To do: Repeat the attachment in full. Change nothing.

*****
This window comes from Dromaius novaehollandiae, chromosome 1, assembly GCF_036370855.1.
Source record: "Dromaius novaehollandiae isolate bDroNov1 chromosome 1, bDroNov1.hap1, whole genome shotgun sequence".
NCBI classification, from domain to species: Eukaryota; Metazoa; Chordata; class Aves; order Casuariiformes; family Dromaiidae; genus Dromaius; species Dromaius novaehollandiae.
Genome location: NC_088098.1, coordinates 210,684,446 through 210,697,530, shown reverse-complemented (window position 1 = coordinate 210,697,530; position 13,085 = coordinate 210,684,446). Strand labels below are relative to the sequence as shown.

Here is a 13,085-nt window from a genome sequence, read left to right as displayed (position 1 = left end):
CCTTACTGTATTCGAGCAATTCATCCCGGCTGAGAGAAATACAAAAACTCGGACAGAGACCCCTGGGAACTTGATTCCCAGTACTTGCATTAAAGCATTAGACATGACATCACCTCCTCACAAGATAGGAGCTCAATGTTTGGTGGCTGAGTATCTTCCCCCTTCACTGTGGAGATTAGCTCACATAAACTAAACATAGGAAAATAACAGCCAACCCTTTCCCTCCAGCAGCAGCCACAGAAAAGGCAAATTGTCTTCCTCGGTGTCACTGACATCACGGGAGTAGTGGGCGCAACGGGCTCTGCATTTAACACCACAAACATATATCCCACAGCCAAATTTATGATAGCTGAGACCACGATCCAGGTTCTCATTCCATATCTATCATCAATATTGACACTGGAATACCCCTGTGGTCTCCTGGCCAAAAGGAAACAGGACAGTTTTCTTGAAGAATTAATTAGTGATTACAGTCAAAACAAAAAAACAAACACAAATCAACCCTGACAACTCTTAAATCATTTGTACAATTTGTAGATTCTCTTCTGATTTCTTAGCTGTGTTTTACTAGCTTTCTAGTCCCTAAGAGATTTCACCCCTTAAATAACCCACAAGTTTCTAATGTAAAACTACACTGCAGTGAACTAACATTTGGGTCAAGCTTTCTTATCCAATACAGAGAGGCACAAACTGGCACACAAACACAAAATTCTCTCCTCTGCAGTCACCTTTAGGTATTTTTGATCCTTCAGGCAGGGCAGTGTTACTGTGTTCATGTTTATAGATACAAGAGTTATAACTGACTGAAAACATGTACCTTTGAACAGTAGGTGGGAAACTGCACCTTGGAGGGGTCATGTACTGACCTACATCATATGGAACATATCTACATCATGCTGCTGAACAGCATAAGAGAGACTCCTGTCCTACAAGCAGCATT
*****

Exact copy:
This window comes from Dromaius novaehollandiae, chromosome 1, assembly GCF_036370855.1.
Source record: "Dromaius novaehollandiae isolate bDroNov1 chromosome 1, bDroNov1.hap1, whole genome shotgun sequence".
NCBI classification, from domain to species: Eukaryota; Metazoa; Chordata; class Aves; order Casuariiformes; family Dromaiidae; genus Dromaius; species Dromaius novaehollandiae.
Genome location: NC_088098.1, coordinates 210,684,446 through 210,697,530, shown reverse-complemented (window position 1 = coordinate 210,697,530; position 13,085 = coordinate 210,684,446). Strand labels below are relative to the sequence as shown.

Here is a 13,085-nt window from a genome sequence, read left to right as displayed (position 1 = left end):
CCTTACTGTATTCGAGCAATTCATCCCGGCTGAGAGAAATACAAAAACTCGGACAGAGACCCCTGGGAACTTGATTCCCAGTACTTGCATTAAAGCATTAGACATGACATCACCTCCTCACAAGATAGGAGCTCAATGTTTGGTGGCTGAGTATCTTCCCCCTTCACTGTGGAGATTAGCTCACATAAACTAAACATAGGAAAATAACAGCCAACCCTTTCCCTCCAGCAGCAGCCACAGAAAAGGCAAATTGTCTTCCTCGGTGTCACTGACATCACGGGAGTAGTGGGCGCAACGGGCTCTGCATTTAACACCACAAACATATATCCCACAGCCAAATTTATGATAGCTGAGACCACGATCCAGGTTCTCATTCCATATCTATCATCAATATTGACACTGGAATACCCCTGTGGTCTCCTGGCCAAAAGGAAACAGGACAGTTTTCTTGAAGAATTAATTAGTGATTACAGTCAAAACAAAAAAACAAACACAAATCAACCCTGACAACTCTTAAATCATTTGTACAATTTGTAGATTCTCTTCTGATTTCTTAGCTGTGTTTTACTAGCTTTCTAGTCCCTAAGAGATTTCACCCCTTAAATAACCCACAAGTTTCTAATGTAAAACTACACTGCAGTGAACTAACATTTGGGTCAAGCTTTCTTATCCAATACAGAGAGGCACAAACTGGCACACAAACACAAAATTCTCTCCTCTGCAGTCACCTTTAGGTATTTTTGATCCTTCAGGCAGGGCAGTGTTACTGTGTTCATGTTTATAGATACAAGAGTTATAACTGACTGAAAACATGTACCTTTGAACAGTAGGTGGGAAACTGCACCTTGGAGGGGTCATGTACTGACCTACATCATATGGAACATATCTACATCATGCTGCTGAACAGCATAAGAGAGACTCCTGTCCTACAAGCAGCATT